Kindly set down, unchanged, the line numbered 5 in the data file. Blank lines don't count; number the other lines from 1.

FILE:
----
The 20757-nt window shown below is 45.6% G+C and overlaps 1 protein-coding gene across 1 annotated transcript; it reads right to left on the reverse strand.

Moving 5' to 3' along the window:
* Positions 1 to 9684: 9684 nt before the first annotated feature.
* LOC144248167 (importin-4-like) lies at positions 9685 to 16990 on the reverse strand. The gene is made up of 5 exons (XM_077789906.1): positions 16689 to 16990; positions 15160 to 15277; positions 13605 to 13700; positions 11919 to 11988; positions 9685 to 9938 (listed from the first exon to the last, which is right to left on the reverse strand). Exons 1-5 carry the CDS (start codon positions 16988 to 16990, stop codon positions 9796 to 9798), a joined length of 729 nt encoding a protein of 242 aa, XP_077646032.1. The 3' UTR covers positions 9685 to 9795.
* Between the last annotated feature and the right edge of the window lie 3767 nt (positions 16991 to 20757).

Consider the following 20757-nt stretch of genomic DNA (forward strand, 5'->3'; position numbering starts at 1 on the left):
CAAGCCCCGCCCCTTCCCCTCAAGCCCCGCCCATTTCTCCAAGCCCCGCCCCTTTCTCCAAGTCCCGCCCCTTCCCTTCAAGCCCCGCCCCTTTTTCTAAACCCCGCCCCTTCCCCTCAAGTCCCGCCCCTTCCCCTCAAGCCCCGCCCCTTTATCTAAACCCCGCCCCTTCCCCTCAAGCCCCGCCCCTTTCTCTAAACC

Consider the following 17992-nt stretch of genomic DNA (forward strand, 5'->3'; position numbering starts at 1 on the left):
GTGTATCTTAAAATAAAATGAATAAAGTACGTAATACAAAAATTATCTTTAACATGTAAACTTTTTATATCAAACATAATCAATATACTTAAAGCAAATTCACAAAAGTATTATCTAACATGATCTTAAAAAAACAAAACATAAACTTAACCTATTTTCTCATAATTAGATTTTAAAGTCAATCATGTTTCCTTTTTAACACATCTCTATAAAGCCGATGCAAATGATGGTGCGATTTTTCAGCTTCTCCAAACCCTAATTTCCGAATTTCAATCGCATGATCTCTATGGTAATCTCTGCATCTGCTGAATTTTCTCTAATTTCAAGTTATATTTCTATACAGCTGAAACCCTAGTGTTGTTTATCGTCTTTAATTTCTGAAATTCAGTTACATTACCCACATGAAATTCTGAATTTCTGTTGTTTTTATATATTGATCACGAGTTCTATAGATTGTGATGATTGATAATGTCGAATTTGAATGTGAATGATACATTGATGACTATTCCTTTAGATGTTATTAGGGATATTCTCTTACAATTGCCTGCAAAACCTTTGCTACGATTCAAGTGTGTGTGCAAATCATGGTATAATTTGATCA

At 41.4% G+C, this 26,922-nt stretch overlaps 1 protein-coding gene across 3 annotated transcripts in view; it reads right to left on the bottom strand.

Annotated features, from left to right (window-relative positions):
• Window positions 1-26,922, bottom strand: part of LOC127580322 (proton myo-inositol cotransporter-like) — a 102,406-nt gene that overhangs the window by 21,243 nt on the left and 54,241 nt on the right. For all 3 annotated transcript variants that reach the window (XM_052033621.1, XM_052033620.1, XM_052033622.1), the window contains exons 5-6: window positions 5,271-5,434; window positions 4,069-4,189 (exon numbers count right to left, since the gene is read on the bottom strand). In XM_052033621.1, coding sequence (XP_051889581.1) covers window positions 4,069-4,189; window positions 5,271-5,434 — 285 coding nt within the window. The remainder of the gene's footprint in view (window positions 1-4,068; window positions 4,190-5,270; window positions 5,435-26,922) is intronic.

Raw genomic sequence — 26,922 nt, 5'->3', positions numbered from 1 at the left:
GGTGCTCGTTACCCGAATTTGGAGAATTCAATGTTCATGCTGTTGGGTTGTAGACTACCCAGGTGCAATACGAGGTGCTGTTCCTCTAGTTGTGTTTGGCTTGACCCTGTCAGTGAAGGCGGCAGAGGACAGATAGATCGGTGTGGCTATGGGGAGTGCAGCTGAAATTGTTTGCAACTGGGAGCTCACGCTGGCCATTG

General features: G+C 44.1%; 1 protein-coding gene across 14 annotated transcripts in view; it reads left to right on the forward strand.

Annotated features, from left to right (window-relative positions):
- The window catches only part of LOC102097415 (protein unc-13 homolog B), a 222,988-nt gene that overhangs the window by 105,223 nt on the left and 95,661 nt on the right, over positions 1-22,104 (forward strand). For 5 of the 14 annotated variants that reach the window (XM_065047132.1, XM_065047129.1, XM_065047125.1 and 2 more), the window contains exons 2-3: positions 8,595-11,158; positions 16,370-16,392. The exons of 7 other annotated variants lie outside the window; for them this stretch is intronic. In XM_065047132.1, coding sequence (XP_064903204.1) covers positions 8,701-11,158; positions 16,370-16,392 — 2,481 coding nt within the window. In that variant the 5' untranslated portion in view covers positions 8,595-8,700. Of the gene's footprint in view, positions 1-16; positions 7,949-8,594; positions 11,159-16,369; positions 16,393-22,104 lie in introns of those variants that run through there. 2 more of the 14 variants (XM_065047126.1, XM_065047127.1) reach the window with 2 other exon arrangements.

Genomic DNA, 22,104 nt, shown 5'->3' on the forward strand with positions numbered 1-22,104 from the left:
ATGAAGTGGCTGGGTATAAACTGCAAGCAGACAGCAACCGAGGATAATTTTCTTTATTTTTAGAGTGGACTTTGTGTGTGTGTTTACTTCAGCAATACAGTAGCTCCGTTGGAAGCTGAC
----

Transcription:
* Between the last annotated feature and the right edge of the window lie 3767 nt (positions 16991 to 20757).